Diabetes is a disease that affects millions of Americans of all ages. Knowing the symptoms of diabetes can help you to get diagnosed early if you suspect you have this disease. Early diagnosis can prevent serious complications. It allows your doctor to get you on a treatment regimen designed to keep diabetes under control.
Type 1 diabetes occurs most often in children and young adults. In Type 1 diabetes, the pancreas does not produce insulin, the hormone that helps regulate blood sugar. Type 1 diabetics usually manage the disease with insulin therapy. People with Type 1 diabetes must take insulin with meals because their bodies no longer produce the hormone.
The most common type of diabetes is Type 2 diabetes. This form of diabetes typically begins in adulthood, studies indicate that African-Americans, Latinos and Native Americans are at especially high risk of developing Type 2 diabetes. People with Type 2 diabetes don’t produce enough insulin; in some cases sufficient insulin is produced but the body ignores the insulin.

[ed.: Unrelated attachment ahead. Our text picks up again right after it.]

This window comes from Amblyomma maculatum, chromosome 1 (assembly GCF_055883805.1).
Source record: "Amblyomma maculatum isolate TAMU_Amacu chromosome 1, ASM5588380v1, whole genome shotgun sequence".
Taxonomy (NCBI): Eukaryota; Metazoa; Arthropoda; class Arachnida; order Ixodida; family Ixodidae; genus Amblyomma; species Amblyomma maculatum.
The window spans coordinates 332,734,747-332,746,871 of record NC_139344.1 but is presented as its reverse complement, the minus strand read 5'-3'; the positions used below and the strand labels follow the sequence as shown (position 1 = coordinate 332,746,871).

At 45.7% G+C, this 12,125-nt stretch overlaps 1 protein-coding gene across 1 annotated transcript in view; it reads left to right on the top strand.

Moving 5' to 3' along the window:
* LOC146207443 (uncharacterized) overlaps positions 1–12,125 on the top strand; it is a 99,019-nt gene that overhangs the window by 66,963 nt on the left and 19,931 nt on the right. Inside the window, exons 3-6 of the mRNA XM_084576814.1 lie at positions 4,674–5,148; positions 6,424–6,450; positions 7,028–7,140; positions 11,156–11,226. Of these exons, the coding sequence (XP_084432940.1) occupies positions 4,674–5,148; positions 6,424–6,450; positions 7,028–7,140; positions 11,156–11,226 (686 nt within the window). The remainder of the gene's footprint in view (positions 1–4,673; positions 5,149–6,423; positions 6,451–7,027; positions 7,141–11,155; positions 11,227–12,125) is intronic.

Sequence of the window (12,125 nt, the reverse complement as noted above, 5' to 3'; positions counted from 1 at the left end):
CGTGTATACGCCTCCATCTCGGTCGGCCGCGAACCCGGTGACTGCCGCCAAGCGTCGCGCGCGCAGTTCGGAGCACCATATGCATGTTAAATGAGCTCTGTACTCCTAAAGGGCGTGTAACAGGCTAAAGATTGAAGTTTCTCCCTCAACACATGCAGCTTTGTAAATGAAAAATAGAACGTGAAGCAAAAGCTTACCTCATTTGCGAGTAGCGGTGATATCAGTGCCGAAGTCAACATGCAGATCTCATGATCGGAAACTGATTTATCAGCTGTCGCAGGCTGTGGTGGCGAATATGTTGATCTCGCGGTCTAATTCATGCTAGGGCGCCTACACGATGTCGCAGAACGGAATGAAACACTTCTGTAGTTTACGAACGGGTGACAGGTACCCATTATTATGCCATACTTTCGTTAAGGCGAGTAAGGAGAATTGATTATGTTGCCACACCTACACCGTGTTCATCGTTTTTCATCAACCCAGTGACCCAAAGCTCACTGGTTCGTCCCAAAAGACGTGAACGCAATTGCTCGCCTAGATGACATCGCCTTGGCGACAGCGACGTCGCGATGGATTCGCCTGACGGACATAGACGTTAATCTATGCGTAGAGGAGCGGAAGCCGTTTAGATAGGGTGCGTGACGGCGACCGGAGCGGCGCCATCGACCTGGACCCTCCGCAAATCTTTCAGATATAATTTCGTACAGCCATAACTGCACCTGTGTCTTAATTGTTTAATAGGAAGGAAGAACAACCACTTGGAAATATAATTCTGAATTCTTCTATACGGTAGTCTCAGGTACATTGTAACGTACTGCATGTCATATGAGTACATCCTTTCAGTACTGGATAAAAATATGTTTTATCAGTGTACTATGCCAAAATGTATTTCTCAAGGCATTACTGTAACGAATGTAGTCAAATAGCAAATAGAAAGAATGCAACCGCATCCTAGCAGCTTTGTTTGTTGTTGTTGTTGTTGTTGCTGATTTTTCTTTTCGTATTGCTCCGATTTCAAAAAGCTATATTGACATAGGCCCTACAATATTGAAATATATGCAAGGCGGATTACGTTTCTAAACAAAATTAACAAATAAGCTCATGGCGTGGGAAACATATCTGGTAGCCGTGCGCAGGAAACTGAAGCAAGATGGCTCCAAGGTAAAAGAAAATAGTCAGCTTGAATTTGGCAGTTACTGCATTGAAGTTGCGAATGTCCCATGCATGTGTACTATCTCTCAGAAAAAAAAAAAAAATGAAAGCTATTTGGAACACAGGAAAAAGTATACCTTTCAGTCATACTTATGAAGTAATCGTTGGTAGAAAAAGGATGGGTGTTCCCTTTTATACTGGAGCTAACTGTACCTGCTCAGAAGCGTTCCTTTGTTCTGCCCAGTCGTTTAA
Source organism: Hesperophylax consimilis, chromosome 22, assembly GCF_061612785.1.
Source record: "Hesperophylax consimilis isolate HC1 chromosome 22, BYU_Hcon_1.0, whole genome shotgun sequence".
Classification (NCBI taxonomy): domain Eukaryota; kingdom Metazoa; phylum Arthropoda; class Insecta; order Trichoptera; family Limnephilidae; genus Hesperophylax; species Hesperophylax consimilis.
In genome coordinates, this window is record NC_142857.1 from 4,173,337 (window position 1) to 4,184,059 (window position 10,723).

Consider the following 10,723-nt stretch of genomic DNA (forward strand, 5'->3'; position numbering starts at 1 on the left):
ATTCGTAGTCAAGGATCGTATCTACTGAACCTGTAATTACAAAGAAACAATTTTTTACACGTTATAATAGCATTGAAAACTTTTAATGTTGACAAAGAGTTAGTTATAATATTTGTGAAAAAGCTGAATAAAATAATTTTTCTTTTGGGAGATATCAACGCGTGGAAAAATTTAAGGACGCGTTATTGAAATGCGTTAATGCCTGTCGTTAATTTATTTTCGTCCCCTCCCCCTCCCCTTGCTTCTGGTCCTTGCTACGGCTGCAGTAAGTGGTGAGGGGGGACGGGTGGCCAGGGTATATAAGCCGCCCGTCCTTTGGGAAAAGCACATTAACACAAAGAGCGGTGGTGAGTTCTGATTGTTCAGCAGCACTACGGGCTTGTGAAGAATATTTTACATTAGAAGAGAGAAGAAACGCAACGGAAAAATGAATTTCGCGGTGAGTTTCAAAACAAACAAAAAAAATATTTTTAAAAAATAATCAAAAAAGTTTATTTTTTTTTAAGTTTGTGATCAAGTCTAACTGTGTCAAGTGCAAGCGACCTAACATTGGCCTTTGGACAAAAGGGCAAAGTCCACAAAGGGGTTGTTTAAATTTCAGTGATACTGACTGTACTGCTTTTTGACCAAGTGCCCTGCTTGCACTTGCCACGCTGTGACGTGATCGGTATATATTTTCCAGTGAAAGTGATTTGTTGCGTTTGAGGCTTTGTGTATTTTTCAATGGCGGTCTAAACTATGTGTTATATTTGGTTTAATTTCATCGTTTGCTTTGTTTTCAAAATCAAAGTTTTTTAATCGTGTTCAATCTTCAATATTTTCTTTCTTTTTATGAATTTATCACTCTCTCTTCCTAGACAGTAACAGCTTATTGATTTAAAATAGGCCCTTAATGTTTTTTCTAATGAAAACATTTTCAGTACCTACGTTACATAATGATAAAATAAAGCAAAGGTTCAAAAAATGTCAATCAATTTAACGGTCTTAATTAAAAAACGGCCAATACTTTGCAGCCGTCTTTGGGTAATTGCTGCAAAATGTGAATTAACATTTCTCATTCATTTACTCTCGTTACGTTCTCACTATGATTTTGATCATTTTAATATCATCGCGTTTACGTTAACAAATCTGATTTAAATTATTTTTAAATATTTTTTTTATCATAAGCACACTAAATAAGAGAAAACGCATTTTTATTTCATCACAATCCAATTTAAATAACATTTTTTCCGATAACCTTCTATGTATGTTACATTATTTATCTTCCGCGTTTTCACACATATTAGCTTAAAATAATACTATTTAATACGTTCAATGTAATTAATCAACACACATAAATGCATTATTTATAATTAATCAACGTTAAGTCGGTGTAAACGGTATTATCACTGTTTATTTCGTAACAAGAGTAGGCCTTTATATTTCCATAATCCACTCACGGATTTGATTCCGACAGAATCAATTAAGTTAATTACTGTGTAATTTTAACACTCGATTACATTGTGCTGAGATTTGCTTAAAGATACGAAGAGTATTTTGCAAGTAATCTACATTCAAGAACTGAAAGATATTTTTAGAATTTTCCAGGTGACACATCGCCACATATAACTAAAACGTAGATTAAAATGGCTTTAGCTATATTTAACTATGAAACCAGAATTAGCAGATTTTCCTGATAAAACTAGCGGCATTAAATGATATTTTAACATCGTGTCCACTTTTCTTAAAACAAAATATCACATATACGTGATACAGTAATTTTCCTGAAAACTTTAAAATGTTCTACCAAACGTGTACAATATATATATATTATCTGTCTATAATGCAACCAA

Some women develop gestational diabetes during a pregnancy. This can happen when the body doesn’t use up all of the insulin it makes. As a result, a baby can be born with extra insulin putting it at risk for obesity and Type 2 diabetes later in life.
Symptoms of Type 1 and Type 2 diabetes include frequent urination, weight loss, fatigue and blurred vision. Pregnant women are typically monitored throughout the pregnancy for gestational diabetes, especially if there is a family history of diabetes or if they fall into one of high-risk groups.
Type 2 diabetes can be prevented or delayed by eating a healthy diet and exercising regularly. Seek out foods that are low in fat and sugar, and try to get 30 to 60 minutes of exercise, such as a brisk walk, every day.